Lake Girl likes this.
  5. Lake Girl

    Lake Girl Minister of Fire

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  6. David Holmes

    David Holmes New Member

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    I would check item no. 1 on page 36. When the stove reach's a preset temp this thermal disk will turn the circulating fan on. The speed is controlled by the board setting.
  7. RKBAGUY

    RKBAGUY Member

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    Just throwing the easy things out here for sake of discussion:

    1) Have you jumped the sensor to see if the blower will run without it? Have you directly powered the blower motor (if possible) to confirm the motor itself is working?

    2) Are you sure you let the stove get to temperature high enough and long enough to have the thermal switch kick the fan on? As soon as the fan starts going, it's pulling cold air across the thermocouple, and that might be what's causing the convection fan to run, then stop. The stove just hasn't absorbed enough heat to resist the cold air coming in.

    3) Defective thermal disc. One way to test would be to remove it from the stove, hit it with a hair dryer and see if it trips the convection fan.
  8. Lake Girl

    Lake Girl Minister of Fire

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    Neat trick with the hair dryer on the thermal disc:)
  9. David Holmes

    David Holmes New Member

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    Yes never thought of that. The Kozi model 100 and the baywin are really basic not much in bells and whistles. That electric schematic covers several different models. Make sure you know what you are doing.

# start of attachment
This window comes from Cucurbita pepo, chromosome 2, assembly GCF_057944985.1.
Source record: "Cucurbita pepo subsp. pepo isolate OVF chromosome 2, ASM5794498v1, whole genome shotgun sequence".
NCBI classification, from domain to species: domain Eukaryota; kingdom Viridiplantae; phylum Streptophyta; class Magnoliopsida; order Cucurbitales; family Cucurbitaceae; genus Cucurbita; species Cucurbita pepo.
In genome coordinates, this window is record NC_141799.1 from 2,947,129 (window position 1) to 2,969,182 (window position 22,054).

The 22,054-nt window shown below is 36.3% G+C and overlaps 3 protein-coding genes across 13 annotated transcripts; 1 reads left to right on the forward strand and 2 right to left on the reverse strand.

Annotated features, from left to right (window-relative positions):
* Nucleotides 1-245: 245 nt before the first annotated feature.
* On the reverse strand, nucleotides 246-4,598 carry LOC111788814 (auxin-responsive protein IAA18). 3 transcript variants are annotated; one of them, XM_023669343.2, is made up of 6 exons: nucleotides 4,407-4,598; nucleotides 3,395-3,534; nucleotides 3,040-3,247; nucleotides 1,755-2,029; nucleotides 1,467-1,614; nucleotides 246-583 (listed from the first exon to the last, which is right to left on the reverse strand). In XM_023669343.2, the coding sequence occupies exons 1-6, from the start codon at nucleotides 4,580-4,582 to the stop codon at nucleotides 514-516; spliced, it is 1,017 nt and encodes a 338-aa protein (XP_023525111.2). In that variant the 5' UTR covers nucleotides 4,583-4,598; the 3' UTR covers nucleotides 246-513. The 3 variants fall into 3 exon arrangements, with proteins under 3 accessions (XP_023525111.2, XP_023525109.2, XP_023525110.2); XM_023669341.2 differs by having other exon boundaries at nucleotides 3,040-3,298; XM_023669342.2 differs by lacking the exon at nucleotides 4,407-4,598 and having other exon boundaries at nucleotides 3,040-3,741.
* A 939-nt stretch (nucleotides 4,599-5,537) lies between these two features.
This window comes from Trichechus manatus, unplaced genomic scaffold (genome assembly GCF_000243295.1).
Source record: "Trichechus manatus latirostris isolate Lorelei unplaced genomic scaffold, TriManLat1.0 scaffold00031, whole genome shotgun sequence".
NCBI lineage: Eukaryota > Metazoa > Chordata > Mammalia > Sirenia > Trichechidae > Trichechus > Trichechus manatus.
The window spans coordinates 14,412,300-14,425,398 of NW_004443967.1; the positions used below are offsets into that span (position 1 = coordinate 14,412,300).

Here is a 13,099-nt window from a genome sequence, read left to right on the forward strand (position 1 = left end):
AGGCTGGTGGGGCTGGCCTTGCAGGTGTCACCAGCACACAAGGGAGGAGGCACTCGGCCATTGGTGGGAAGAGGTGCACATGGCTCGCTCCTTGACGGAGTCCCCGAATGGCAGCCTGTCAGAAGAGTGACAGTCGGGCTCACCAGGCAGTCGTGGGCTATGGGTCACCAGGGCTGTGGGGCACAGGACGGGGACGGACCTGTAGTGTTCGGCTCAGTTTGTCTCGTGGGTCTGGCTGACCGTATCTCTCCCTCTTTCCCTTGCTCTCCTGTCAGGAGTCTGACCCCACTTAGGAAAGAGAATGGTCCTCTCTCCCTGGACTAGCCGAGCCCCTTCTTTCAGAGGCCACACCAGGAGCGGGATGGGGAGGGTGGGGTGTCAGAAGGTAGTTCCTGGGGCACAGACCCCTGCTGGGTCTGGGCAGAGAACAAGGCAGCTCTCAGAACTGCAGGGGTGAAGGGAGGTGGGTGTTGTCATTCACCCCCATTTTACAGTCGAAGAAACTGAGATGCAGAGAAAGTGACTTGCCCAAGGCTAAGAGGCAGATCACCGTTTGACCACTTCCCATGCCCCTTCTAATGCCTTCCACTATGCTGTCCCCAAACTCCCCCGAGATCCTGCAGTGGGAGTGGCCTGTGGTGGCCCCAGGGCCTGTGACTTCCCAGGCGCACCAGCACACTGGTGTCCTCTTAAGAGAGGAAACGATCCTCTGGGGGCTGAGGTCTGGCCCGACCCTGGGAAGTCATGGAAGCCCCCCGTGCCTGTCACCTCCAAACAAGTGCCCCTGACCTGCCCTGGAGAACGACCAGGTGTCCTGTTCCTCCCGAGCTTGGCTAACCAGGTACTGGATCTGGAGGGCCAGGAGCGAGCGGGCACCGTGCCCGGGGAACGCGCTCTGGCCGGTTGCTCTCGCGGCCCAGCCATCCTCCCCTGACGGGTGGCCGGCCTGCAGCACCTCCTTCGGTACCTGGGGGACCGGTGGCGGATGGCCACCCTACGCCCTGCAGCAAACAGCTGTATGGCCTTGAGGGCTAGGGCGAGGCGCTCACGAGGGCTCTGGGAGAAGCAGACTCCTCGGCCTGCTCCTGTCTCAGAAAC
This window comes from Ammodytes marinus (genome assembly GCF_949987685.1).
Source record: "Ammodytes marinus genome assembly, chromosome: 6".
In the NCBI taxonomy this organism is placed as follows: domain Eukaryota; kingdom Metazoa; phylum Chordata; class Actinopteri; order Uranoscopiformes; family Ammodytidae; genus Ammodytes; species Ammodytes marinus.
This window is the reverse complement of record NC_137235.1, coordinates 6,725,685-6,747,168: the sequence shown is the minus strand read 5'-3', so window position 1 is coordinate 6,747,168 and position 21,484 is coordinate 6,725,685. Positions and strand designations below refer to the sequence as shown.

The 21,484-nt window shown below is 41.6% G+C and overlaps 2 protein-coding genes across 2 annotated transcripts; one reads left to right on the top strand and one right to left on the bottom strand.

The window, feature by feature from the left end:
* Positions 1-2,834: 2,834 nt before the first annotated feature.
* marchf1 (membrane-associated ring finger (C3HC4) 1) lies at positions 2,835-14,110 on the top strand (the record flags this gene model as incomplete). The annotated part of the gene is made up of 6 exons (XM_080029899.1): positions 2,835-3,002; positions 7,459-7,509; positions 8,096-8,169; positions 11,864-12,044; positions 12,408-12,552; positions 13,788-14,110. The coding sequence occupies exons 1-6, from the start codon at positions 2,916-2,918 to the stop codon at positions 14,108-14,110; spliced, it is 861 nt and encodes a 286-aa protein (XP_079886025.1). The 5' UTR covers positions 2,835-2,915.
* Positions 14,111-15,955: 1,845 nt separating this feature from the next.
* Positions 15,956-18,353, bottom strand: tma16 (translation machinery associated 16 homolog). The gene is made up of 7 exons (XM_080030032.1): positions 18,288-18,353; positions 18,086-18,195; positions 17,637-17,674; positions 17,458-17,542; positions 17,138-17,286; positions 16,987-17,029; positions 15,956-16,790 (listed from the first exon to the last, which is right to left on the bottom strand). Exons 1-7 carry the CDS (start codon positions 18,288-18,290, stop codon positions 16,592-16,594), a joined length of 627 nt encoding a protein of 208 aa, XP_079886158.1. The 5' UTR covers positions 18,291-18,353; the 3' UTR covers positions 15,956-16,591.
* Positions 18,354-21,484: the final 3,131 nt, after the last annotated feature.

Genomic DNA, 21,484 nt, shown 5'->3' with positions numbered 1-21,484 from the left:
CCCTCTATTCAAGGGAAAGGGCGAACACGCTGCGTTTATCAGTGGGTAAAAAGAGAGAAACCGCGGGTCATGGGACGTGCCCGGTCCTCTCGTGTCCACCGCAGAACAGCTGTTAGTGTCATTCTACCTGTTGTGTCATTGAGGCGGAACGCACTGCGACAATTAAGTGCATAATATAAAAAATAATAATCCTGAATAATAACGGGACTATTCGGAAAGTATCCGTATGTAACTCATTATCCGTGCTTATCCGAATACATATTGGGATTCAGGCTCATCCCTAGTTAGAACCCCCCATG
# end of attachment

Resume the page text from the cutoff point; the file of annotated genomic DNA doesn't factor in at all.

10. newbieinCT

    newbieinCT Member

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    Hi everyone,
    My apologies for not writing sooner but I appreciate all the replies. I've been reading them but I haven't had much time to sit at the computer to write back with everything that's going on. It's been pretty cold here (we are too cheap/stubborn to put the oil heat on very high in this old leaky house). On top of the pellet stove (our main source of heat) crapping out and the snowstorm/cold temps here in CT the past few days, the washing mashing line got a clog or something so there was cold water exploding all over the laundry room - not fun when you have little heat and are snowed in!! We are also scrambling to finalize insulation and air sealing options with energizeCT. We get $1 off / sq foot of insulation for walls/attic areas but of course, we are trying to figure out how much to do and what works best. It's a one time shot so our original plan of air sealing and insulating attics and then the walls in the spring if the house was still too chilly didn't pan out...so we are trying to figure out what to do. Foam, injectible foam, fiberglass, cellulose. All have their pros and cons...I think that my head might explode soon. Such a learning curve!!